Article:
Duarte’s Case:  Inter-American Commission On Human Rights Commences Admission Process

13 November 2023 –

by Estefania Medina & Adriana Greaves, Co-founders of TOJIL México

After more than five years of pursuing justice in the case of Javier Duarte —former Governor of the Mexican State of Veracruz — we have finally reached the doors of the Interamerican Commission on Human Rights (IACHR). The IACHR commenced the admission process by requesting the Mexican Government’s position concerning our initial petition, in which we alleged that the Mexican authorities violated our human rights by denying our participation as victims of corruption in Duarte’s case.

This case derives from a criminal complaint filed by TOJIL in 2018 regarding possible acts of corruption involving officials of the Attorney General’s Office and Javier Duarte (case details here). After depleting all national legal means, we submitted an initial petition before the IACHR in 2020. However, the Executive Secretary of the IACHR rejected our petition on December 23, 2020. In response, we requested the Commission to re-analyze our petition, and it finally decided to initiate the admission process by notifying the Mexican State on October 24, 2023. Although several steps are pending to obtain a favorable admissibility report from the IACHR and, eventually, the Interamerican Court of Human Rights, this is a crucial stride towards a precedent that will enhance and strengthen the fight against corruption.

The latter significant achievement would not be possible without the support and feedback that TOJIL has received from the UNCAC Coalition’s Victims of Corruption working group, of which we have been part since 2020. This group has facilitated in-depth transnational discussions and exchanges of information that were essential to construct the legal strategy that allowed us to reach the IACHR. This working group’s labor is essential to develop and implement joint advocacy strategies among civil society experts concerning victims’ remedies and compensation for damages caused by corruption. Working Group Chair Juanita Olaya and Jose Ugaz underscored the paradigmatic characteristics of TOJIL’s case in a letter submitted to the IACHR in support of the admission of TOJIL’s petition, and that can be summarized as follows:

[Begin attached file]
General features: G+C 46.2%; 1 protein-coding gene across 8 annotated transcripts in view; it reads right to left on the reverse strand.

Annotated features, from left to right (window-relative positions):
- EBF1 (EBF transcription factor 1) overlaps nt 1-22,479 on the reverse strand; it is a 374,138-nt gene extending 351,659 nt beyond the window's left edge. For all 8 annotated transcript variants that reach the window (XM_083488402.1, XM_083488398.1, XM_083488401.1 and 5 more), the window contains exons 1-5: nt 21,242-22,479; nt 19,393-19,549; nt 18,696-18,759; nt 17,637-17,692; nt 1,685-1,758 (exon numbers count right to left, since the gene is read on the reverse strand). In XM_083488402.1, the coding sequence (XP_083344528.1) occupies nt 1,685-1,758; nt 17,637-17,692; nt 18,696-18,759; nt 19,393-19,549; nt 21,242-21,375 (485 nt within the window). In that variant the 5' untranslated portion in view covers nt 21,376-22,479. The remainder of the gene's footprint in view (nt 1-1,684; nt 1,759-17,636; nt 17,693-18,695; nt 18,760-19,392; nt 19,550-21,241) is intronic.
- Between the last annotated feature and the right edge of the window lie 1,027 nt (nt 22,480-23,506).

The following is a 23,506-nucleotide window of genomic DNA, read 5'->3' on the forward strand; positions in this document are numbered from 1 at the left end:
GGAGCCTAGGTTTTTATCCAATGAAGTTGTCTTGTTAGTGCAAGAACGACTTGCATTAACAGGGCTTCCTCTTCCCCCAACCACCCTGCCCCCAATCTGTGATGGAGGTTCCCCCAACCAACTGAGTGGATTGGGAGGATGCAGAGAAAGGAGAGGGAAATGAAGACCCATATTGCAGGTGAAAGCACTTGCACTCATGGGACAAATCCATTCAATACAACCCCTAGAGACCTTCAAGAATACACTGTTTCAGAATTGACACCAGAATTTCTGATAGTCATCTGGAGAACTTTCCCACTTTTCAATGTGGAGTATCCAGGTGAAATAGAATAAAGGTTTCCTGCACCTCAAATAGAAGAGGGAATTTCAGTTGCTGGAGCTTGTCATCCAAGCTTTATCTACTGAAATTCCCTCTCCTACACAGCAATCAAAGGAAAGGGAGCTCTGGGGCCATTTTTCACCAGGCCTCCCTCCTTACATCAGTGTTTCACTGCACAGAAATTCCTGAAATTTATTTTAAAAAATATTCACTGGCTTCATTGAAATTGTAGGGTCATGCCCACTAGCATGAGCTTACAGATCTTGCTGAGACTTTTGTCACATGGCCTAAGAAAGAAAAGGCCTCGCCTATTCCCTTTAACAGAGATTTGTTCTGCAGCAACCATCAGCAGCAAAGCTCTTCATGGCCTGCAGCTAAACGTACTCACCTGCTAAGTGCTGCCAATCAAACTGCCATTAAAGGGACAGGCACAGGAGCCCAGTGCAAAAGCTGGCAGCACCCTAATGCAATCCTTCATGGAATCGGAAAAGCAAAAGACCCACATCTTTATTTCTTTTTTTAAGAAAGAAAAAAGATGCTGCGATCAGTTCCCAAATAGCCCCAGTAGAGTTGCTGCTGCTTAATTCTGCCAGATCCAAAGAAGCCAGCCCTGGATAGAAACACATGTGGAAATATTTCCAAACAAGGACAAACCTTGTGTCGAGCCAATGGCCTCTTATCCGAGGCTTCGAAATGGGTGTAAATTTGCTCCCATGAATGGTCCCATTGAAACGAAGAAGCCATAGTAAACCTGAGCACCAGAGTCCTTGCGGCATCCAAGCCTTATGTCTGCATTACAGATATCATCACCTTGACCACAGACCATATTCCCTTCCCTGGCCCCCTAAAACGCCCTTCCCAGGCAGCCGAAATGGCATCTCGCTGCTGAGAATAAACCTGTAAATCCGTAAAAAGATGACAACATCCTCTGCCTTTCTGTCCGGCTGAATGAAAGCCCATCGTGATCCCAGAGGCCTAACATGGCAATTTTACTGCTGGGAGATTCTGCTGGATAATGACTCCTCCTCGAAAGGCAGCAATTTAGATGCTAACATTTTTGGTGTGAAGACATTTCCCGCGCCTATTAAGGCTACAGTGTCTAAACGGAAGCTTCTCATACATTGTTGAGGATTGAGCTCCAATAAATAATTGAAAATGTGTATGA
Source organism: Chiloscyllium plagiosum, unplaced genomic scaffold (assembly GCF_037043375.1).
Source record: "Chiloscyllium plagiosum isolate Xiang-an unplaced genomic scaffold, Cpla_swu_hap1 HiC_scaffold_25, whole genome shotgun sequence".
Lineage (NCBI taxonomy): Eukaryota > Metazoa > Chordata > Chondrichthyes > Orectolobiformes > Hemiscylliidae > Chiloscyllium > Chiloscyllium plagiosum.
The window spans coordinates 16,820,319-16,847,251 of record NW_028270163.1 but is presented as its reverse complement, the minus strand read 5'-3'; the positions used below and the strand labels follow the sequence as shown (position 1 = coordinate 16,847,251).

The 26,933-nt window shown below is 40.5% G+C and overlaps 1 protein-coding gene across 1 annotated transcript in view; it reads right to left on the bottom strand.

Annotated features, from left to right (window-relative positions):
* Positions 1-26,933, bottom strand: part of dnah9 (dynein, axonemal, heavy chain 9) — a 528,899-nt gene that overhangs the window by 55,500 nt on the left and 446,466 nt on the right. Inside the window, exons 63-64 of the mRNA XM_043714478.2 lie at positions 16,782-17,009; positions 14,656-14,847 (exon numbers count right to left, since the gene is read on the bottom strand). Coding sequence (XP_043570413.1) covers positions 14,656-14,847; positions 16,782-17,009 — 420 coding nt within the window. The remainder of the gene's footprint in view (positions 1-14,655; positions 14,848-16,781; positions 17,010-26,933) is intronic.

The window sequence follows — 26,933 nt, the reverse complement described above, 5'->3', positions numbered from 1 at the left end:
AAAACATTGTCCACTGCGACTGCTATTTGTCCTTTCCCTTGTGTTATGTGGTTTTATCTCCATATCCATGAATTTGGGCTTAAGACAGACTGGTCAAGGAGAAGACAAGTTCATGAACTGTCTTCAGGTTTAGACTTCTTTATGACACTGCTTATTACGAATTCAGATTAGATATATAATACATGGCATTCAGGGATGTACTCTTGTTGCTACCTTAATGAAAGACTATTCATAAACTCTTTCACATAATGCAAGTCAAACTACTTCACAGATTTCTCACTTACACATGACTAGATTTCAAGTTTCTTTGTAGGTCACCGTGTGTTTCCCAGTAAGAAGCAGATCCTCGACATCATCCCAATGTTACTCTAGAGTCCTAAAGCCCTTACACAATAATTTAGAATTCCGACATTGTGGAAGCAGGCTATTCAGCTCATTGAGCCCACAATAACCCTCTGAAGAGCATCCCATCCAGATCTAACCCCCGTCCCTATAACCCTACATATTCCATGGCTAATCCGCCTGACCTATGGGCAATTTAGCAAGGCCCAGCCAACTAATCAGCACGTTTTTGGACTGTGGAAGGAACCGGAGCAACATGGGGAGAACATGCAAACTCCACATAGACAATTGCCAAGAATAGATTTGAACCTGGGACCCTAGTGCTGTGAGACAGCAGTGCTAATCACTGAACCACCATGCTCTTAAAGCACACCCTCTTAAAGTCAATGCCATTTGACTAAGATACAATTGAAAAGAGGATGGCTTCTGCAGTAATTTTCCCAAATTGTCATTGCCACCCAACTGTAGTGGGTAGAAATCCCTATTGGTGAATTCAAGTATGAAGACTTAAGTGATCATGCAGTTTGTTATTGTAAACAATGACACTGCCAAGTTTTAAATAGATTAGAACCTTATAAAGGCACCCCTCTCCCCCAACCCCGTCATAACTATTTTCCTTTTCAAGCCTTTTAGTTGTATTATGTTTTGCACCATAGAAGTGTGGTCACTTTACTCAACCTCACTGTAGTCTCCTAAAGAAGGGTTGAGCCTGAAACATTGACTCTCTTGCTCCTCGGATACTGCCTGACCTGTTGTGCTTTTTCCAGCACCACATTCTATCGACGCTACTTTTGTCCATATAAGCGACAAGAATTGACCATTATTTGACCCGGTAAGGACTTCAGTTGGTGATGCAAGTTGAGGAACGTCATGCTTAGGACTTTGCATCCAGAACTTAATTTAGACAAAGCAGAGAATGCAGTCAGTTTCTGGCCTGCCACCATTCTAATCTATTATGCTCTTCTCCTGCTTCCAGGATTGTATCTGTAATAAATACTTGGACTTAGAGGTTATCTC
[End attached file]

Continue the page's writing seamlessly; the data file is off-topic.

• The case will allow the IACHR to apply its criteria reflected in the Corruption and Human Rights Report of 2019 concerning the obligation of the State Parties “to adopt necessary measures to facilitate the access —both for victims and for those who report acts of corruption— not only to adequate and effective means to report these crimes but also to effective means to achieve a  proper damage reparation and thus contribute to avoiding its repetition. Likewise, during the process of investigation and prosecution of such cases, the victims must have wide opportunities to participate and be heard, both in the clarification of the facts and in the punishment of those responsible, as well as in the search for a fair remedy.
  • The case will permit the IACHR to set a compelling precedent and reinforce the State Parties’ obligation to identify victims of corruption, especially in gran corruption crimes, “—who may be social groups represented by human rights defenders— to ensure a fair reparation of the damage since corruption is not an abstract crime without a passive subject.
  • The case will enable the IACHR to analyze the link between corruption and human rights violations, particularly how it impacts due process and hinders access to justice for collective and diffuse human rights as an individual.
  • The case represents a crucial opportunity to link the implementation of human rights mechanisms and obligations provided under other relevant Conventions that address human rights aspects, such as the United Nations Convention Against Corruption (UNCAC). Article 13 of the UNCAC establishes the State’s duty to “promote the active participation of individuals and groups outside the public sector, such as civil society, non-governmental organizations, and community-based organizations, in the prevention of and the fight against corruption.” In this regard, the Working Group on Asset Recovery of the UNCAC has argued that “while the Convention does not provide a definition of who is a victim of corruption, it is important to adopt a broad and inclusive approach, recognizing that individuals, entities, and States can be considered victims of corruption and furthermore, civil society and non-governmental organizations play an important role in ensuring that victims are represented in  corruption  proceedings,  and as  such, should be  able  to report  crimes,  give evidence, represent victims or bring public interest litigation.”

In this context, the 10th Conference of State Parties to the United Nations Convention Against Corruption (CoSP10) is an outstanding opportunity to advocate for the legal recognition of NGOs, collective groups, and individuals as victims of corruption within domestic procedures and to strengthen the role of regional courts and international mechanism to address justice and restoration in grand corruption cases from a global perspective. Thus, more than ever, worldwide efforts from civil society organizations are crucial to identify commonplaces and solutions to tackle corruption.